The category icon is looking to sell all of its assets.

Red Lobster late Sunday announced it’s filed for Chapter 11 bankruptcy in the Middle District of Florida. In a move that’s been expected for weeks, the chain said it intends to use the proceedings to drive operational improvements, simplify the business through closures, and pursue a sale of “substantially all” of its assets as a going concern.

As part of proceedings, Red Lobster entered into a stalking horse purchase agreement. The deal would have Red Lobster sell its business to an entity formed and controlled by existing term lenders.

The company said its restaurants—those that have not closed per recent reports—would remain open and operating as usual during the bankruptcy process. It’s been working with vendors to ensure operations are unaffected, and Red Lobster received a $100 million debtor-in-possession financing commitment from existing lenders.

Jonathan Tibus, who was named CEO in March, becoming the third top executive Red Lobster has appointed since 2021, said restructuring allows the brand to “address several financial and operational challenges and emerge stronger and re-focused on our growth. The support we’ve received from our lenders and vendors will help ensure that we can complete the sale process quickly and efficiently while remaining focused on our employees and guests.”

Tibus came into the role with a telling background. He’s been part of multiple bankruptcy restructuring efforts over the years, including Quiznos in 2014, Real Mex Restaurants in 2018, Kona Grill in 2019, and Krystal in 2020.

Orlando, Florida-based Red Lobster listed assets and liabilities of $1 billion and $10 billion, respectively, in the petition. Tibus noted in court papers diners at Red Lobster are down about 30 percent since 2019. The company lost $76 million in fiscal 2013.

Red Lobster said it had $264.7 million in secured debt via Fortress Credit.

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The filings also noted a “material portion” of leases were priced above market rates and inflationary pressures coupled with higher costs caused sales to decline in the last 12 months.

Red Lobster’s “Ultimate Endless Shrimp” deal, last May, changed from an LTO to a permanent promotion. The “Ultimate Endless Shrimp” promotion, a staple for about 20 years, escalated losses with the shift. This promotion, alongside rising material and labor costs and interest rates, led to a $11.1 million loss in Q3.

Red Lobster faced an even larger $12.5 million loss in Q4. In total, the brand cost owner Thai Union more than $22 million in 2023 after dropping about $33 million in 2022.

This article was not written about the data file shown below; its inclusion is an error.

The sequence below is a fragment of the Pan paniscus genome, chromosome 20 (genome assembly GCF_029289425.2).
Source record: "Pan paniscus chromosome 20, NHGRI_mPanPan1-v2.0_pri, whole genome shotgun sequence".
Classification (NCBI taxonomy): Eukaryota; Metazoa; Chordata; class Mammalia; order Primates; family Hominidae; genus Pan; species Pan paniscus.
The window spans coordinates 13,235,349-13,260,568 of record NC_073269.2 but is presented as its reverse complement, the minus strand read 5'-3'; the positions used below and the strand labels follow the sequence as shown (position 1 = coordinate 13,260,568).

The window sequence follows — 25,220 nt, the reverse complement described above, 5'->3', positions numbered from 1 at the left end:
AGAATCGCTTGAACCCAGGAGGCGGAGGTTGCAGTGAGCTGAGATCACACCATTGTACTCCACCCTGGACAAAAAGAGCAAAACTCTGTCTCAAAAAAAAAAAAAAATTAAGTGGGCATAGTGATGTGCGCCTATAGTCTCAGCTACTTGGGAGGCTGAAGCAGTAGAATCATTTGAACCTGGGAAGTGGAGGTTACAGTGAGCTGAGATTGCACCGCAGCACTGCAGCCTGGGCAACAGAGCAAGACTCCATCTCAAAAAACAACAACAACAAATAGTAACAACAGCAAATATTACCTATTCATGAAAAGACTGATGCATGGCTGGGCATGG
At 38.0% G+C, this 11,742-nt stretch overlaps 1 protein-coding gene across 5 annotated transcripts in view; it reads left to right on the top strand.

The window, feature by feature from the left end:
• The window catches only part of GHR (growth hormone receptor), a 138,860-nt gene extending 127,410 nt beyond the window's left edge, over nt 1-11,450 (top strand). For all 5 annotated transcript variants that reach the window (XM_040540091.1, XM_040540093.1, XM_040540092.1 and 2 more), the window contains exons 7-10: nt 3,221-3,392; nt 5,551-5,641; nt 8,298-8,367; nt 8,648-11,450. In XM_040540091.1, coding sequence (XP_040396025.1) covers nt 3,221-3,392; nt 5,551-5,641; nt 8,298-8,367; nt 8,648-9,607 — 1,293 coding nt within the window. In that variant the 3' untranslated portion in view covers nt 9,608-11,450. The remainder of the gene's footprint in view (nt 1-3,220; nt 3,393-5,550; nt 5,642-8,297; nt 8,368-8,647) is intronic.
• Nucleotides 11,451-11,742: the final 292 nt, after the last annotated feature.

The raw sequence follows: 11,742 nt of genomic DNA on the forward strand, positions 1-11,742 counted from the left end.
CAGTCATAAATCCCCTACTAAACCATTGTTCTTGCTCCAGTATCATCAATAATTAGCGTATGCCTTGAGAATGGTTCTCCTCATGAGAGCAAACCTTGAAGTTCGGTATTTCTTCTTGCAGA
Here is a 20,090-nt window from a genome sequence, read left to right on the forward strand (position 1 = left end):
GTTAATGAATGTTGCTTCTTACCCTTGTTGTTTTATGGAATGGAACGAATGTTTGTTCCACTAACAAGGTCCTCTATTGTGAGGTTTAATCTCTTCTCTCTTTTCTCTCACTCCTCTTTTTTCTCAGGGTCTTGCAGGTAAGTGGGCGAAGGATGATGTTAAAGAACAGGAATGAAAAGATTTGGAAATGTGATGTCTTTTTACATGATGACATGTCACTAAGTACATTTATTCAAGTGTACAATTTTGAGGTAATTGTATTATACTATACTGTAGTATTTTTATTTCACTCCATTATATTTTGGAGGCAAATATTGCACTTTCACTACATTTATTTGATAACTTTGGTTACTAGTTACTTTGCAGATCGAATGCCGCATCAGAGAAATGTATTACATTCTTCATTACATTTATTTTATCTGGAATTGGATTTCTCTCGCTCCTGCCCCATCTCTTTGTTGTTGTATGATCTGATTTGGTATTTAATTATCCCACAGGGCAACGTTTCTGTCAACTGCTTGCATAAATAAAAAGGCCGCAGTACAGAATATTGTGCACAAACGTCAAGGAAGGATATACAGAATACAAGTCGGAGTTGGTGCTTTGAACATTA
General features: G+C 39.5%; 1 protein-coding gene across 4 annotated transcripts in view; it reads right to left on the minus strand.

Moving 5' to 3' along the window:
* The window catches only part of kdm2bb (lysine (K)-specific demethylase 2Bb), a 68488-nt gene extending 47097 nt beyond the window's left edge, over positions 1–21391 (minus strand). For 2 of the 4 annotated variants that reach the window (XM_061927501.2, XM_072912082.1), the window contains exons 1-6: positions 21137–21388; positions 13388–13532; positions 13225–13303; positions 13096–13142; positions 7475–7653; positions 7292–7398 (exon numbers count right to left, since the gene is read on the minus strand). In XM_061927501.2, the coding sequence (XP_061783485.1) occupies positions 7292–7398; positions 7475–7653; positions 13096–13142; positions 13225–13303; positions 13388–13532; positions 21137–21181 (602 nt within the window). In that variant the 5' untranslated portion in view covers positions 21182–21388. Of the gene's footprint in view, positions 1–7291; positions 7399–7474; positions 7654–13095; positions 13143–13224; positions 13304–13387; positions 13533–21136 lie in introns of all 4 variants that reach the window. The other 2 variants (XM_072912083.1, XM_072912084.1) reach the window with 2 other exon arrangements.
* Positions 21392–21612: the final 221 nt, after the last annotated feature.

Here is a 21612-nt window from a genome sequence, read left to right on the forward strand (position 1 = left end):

According to Bloomberg, Thai Union, a massive seafood supplier that has owned Red Lobster since 2022, had been in talks with vendors for an out-of-court deal that would hand creditors 80 percent of the company. Discussions, however, fell through. Lenders made additional loans worth $20 million to Red Lobster in February, but they weren’t willing to put in more money without support from the owner.

In court documents, Red Lobster said it’s investigating the shrimp deal, from how it was marketed to whether or not Thai Union influenced shrimp purchases.

Close to 100 (93, per Bloomberg) restaurants closed this month.

Earlier in 2024, Thai Union Group announced plans to sell Red Lobster due to persistent financial losses.

CreditSafe released a report showing that Red Lobster had not been paying bills on time. In January and February, 96.18 percent and 74.2 percent of bills were paid past due, respectively. In February specifically, almost 60 percent of bills were paid 61-90 days late. Creditsafe found that Red Lobster typically paid suppliers 15 days past due in December. That jumped to 26 days in January and 47 in February. In March, it lifted to 48 days past due.

In 2014, Golden Gate Capital acquired Red Lobster from Darden Restaurants for $2.1 billion, taking the company private. Thai Union has been an investor since 2016 when it poured in $575 million.

In August 2020, Golden Gate reached an agreement to sell its remaining equity stake to a consortium comprising Thai Union, Seafood Alliance (an investor group consisting of highly experienced global restaurateurs and hospitality industry executives), and Red Lobster management. This move came amidst reports from Debtwire indicating that Red Lobster was exploring strategic alternatives due to unprecedented challenges stemming from the COVID-19 pandemic, including earnings pressure and impending debt maturities. In January 2021, Red Lobster concluded a debt refinancing initiative.

Casual Dining, Chain Restaurants, Feature, Finance